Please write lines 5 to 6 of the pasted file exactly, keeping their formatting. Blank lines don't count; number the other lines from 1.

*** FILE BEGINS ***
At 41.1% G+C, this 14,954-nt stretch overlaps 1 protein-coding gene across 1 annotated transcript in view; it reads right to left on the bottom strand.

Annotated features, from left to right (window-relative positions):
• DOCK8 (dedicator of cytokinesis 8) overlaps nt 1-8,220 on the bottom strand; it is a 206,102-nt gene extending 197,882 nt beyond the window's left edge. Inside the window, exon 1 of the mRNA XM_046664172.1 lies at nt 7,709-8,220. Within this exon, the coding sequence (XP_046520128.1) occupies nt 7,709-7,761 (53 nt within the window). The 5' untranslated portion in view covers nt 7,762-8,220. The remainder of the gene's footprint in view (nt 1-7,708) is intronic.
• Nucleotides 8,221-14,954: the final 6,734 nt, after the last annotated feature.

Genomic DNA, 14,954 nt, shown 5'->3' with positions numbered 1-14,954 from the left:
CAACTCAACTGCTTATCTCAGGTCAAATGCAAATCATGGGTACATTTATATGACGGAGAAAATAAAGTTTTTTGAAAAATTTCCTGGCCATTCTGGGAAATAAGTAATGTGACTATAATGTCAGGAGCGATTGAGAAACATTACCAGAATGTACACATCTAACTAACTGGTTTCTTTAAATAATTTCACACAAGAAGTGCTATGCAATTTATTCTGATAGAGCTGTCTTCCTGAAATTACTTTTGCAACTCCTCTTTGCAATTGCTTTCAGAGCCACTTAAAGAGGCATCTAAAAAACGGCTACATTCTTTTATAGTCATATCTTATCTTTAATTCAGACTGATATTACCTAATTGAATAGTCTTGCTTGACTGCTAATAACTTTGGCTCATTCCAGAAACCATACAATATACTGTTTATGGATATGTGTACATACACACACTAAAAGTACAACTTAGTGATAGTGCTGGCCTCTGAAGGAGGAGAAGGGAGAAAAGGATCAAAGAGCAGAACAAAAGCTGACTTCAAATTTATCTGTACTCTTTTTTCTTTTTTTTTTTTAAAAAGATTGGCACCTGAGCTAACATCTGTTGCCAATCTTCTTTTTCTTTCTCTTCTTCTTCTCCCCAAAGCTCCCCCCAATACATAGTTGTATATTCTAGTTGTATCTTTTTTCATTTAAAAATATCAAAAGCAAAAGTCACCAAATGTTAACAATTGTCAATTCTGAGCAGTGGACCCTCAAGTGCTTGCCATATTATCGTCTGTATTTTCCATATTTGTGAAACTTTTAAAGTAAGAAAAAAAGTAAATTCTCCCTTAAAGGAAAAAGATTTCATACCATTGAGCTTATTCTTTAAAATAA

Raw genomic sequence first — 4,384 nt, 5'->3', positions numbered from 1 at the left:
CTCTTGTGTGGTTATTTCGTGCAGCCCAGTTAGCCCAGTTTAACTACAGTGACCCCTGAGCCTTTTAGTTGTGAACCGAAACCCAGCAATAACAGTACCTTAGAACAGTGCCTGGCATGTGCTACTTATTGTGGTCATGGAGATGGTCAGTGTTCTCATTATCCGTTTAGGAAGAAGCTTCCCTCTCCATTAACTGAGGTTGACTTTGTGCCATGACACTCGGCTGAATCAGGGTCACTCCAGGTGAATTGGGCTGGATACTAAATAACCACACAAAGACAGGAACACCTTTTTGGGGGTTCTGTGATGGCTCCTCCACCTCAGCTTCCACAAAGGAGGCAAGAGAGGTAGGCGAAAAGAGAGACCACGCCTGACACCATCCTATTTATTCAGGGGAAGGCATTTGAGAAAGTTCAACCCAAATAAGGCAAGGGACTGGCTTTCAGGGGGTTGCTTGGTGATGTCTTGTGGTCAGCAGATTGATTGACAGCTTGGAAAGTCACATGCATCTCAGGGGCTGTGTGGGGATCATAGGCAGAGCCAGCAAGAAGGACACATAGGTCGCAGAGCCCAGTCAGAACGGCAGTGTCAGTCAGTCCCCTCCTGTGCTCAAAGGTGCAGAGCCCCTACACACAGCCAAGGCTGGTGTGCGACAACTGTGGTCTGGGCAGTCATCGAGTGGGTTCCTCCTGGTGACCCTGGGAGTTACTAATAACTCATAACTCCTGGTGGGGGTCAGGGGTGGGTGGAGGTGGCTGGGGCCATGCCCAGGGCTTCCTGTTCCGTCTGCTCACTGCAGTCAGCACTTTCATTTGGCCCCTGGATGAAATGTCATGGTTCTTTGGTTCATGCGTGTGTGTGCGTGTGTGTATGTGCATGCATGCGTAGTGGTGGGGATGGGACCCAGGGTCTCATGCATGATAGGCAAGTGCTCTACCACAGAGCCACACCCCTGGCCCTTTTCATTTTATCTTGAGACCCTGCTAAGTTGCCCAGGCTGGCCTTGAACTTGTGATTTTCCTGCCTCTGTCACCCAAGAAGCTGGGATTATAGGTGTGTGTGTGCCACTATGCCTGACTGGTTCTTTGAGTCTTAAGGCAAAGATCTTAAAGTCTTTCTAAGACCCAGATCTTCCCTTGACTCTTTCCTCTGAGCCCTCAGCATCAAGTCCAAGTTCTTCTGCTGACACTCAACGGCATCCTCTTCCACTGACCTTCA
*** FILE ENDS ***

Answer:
Genomic DNA, 14,954 nt, shown 5'->3' with positions numbered 1-14,954 from the left:
CAACTCAACTGCTTATCTCAGGTCAAATGCAAATCATGGGTACATTTATATGACGGAGAAAATAAAGTTTTTTGAAAAATTTCCTGGCCATTCTGGGAAATAAGTAATGTGACTATAATGTCAGGAGCGATTGAGAAACATTACCAGAATGTACACATCTAACTAACTGGTTTCTTTAAATAATTTCACACAAGAAGTGCTATGCAATTTATTCTGATAGAGCTGTCTTCCTGAAATTACTTTTGCAACTCCTCTTTGCAATTGCTTTCAGAGCCACTTAAAGAGGCATCTAAAAAACGGCTACATTCTTTTATAGTCATATCTTATCTTTAATTCAGACTGATATTACCTAATTGAATAGTCTTGCTTGACTGCTAATAACTTTGGCTCATTCCAGAAACCATACAATATACTGTTTATGGATATGTGTACATACACACACTAAAAGTACAACTTAGTGATAGTGCTGGCCTCTGAAGGAGGAGAAGGGAGAAAAGGATCAAAGAGCAGAACAAAAGCTGACTTCAAATTTATCTGTACTCTTTTTTCTTTTTTTTTTTTAAAAAGATTGGCACCTGAGCTAACATCTGTTGCCAATCTTCTTTTTCTTTCTCTTCTTCTTCTCCCCAAAGCTCCCCCCAATACATAGTTGTATATTCTAGTTGTATCTTTTTTCATTTAAAAATATCAAAAGCAAAAGTCACCAAATGTTAACAATTGTCAATTCTGAGCAGTGGACCCTCAAGTGCTTGCCATATTATCGTCTGTATTTTCCATATTTGTGAAACTTTTAAAGTAAGAAAAAAAGTAAATTCTCCCTTAAAGGAAAAAGATTTCATACCATTGAGCTTATTCTTTAAAATAA